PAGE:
No one could say for sure whether it was the Raleigh Rye that flowed through the streets like an amber river, or the hop or cocaine they sold at the apothecary, or the sweet, beckoning lips and heavy breasts and wide-spread legs of those low-down whores, or some evil hoodoo woman, or even Satan himself that got to him. But whatever it was, his crazy business went into the street, and people were whispering to Valentin, back after a long time away, telling him how his mulatto boy Buddy Bolden was breaking into frantic pieces in front of uptown New Orleans and that maybe he just ought to look into it.
Valentin did, and discovered that Buddy had just stopped minding his manners altogether and was pushing his insides to the outside, right through the silver bell of his cornet. He did whatever he wanted, drank too much, fucked any woman he could get his hands on and hit the pipe when the yen came upon him. Meanwhile, he remained loving to his wife and daughter and kind to his friends.
But soon the cracks turned into gaping holes and Valentin heard regular reports of his fits and tantrums and blue funks. There were brawls in the music halls, spats with the fellows in his band, shouting fights that erupted from the windows of his house and echoed up and down First Street. The whispered word was that King Bolden was flat losing his mind.
Valentin saw it happening, but there was nothing he could
do. Buddy, always headstrong, was a fast train careening down the track, all engine and no engineer, and God help anyone who got in the way. Anyway, Valentin had been gone too long, and things just weren't the same anymore.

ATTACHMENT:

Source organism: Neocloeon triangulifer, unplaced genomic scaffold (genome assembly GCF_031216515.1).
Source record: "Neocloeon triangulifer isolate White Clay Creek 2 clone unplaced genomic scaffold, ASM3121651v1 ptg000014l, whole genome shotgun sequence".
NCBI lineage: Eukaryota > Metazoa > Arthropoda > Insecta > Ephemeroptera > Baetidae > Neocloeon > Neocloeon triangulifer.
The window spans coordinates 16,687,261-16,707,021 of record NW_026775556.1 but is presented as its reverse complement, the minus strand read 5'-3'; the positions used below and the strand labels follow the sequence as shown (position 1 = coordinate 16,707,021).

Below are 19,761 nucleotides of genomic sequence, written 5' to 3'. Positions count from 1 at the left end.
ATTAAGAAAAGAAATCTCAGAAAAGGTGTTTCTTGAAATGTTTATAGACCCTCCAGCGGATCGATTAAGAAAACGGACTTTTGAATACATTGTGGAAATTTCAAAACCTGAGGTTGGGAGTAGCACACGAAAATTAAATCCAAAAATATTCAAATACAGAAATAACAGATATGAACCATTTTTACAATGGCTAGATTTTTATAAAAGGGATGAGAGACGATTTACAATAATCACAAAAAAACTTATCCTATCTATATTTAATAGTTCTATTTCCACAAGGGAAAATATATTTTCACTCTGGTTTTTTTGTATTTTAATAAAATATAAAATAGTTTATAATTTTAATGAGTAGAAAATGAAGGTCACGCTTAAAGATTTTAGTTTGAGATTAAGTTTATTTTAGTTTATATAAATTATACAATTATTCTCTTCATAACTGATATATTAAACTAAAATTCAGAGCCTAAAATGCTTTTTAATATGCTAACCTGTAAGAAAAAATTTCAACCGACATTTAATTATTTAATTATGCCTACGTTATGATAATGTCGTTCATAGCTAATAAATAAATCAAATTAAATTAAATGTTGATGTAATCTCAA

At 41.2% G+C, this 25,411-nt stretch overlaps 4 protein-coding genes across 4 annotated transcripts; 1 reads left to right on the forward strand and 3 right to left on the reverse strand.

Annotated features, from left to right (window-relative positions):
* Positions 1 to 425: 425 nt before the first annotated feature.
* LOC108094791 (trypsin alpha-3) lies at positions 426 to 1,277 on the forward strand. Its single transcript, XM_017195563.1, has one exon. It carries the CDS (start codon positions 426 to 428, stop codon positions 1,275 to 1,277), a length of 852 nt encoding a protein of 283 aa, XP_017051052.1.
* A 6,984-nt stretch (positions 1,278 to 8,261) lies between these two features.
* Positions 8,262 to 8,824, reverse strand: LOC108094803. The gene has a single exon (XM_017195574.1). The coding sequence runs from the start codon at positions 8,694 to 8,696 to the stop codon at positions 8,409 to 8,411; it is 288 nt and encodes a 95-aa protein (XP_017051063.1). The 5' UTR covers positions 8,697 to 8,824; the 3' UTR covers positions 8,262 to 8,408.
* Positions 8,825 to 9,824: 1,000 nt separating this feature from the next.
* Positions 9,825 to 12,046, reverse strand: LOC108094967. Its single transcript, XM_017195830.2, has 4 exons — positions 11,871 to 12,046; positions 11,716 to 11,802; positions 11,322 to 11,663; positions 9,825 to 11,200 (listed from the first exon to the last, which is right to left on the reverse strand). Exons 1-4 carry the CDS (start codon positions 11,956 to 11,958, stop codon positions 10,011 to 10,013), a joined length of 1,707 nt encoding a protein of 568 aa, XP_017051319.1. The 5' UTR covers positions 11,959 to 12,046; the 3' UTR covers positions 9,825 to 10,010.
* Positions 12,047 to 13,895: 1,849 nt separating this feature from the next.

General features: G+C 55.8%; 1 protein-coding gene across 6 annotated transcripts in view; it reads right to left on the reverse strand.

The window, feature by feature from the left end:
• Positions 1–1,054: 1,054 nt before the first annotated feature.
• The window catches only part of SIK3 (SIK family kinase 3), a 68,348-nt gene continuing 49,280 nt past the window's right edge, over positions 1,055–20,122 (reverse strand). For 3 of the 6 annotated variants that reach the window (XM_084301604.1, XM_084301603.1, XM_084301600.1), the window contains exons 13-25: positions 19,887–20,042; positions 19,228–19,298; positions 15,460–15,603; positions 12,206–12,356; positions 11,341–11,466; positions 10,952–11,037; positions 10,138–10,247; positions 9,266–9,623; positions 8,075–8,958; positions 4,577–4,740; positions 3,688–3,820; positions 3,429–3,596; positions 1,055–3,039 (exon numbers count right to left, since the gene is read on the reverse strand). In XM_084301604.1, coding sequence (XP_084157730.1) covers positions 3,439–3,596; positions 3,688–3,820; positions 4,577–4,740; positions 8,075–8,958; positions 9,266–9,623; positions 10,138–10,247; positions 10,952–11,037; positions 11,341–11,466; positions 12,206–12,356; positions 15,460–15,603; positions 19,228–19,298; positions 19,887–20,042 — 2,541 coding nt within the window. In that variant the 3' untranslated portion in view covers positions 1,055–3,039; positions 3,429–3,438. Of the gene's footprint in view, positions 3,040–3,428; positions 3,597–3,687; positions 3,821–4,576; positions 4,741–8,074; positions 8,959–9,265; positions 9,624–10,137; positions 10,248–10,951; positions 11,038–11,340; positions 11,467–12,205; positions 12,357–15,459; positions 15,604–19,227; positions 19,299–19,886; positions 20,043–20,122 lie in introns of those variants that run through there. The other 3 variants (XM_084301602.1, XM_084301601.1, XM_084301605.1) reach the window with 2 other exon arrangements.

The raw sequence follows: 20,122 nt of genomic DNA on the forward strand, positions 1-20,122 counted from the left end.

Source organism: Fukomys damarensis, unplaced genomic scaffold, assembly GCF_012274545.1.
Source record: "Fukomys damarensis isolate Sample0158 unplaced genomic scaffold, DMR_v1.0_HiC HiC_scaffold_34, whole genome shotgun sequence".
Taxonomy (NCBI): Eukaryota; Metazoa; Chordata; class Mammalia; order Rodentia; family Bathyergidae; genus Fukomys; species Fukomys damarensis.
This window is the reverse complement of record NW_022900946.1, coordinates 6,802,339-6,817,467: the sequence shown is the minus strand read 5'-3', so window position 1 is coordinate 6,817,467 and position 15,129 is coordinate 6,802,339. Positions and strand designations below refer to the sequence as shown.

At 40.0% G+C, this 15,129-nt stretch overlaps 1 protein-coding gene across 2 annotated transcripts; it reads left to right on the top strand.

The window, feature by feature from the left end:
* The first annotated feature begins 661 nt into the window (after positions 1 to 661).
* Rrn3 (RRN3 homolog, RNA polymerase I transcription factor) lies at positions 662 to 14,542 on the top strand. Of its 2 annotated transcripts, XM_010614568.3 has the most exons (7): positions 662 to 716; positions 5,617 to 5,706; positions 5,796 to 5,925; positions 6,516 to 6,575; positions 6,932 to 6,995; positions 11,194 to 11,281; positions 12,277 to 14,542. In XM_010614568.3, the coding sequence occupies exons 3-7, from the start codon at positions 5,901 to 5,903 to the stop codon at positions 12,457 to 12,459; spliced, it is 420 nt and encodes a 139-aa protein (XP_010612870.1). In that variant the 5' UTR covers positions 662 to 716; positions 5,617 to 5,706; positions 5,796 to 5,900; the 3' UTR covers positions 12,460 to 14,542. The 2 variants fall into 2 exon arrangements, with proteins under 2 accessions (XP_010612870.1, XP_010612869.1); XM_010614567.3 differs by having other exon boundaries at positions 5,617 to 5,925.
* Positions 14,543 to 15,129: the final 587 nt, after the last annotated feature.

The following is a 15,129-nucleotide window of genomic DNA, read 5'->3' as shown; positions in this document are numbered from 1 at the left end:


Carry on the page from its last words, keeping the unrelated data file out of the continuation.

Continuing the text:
The evening found him on the narrow balcony outside the rooms he let over Gaspare's Tobacco Store at the bottom of Magazine Street, a few blocks from the river. He sipped lemonade laced with rye whiskey as the darkness fell, bringing a cooling breeze. The Mississippi flowed by in the twilight, but he was conjuring the image of Annie Robie laid out on that divan. It was one of those things he should have gotten used to in his line of work, but never had. Maybe someone would write one of those mournful songs about her, he mused, a "blues" like all the guitar players were making up. Eddie McTier might have done it, but his singing days were over; Valentin had seen to that; and what an odd happenstance that he should be called to the scene of Annie's death just months after sending her man McTier down that last lonely road.
Now she was gone, and she'd soon be forgotten. Once the hoodoo woman cleared the haunted air, Cassie Maples would have no trouble finding someone to take the room. Come next Saturday night, the rounders would fill the lamp-lit parlor, drinking Raleigh Rye, listening to the Victrola, playing cards or dice, and waiting for a turn at whatever new dark-skinned girl lay across the divan with the faded silk shawl.
He looked south down Magazine, and as he watched the moonbeams flicker off the surface of the river, something familiar began to take shape, rising like an unformed ghost into the New Orleans night. For a moment, his gaze was fixed on nothing. Then he took a step back and shook his head and the shape fluttered away as if chased by a gust of wind off the water.
He poured what was left in his glass over the railing and heard it splash into the gutter below. He went inside, through his front room to the bedroom in the back. He unbuckled the stiletto in its sheath from his ankle, took his whalebone sap from his back pocket, and put both atop the dresser, then drew his pistol from the pocket of his jacket and slipped it under his pillow. He stripped down to his undershirt and drawers and crawled beneath a cotton sheet worn soft and thin. The window overlooking the tiny back lot and the alleyway was open, and mosquitoes buzzed around the electric lamp overhead, but he left the baire folded up over the headboard. He reached under the mattress for a volume of O. Henry that he kept hidden there. He had read only a few lines before his thoughts turned back to Annie.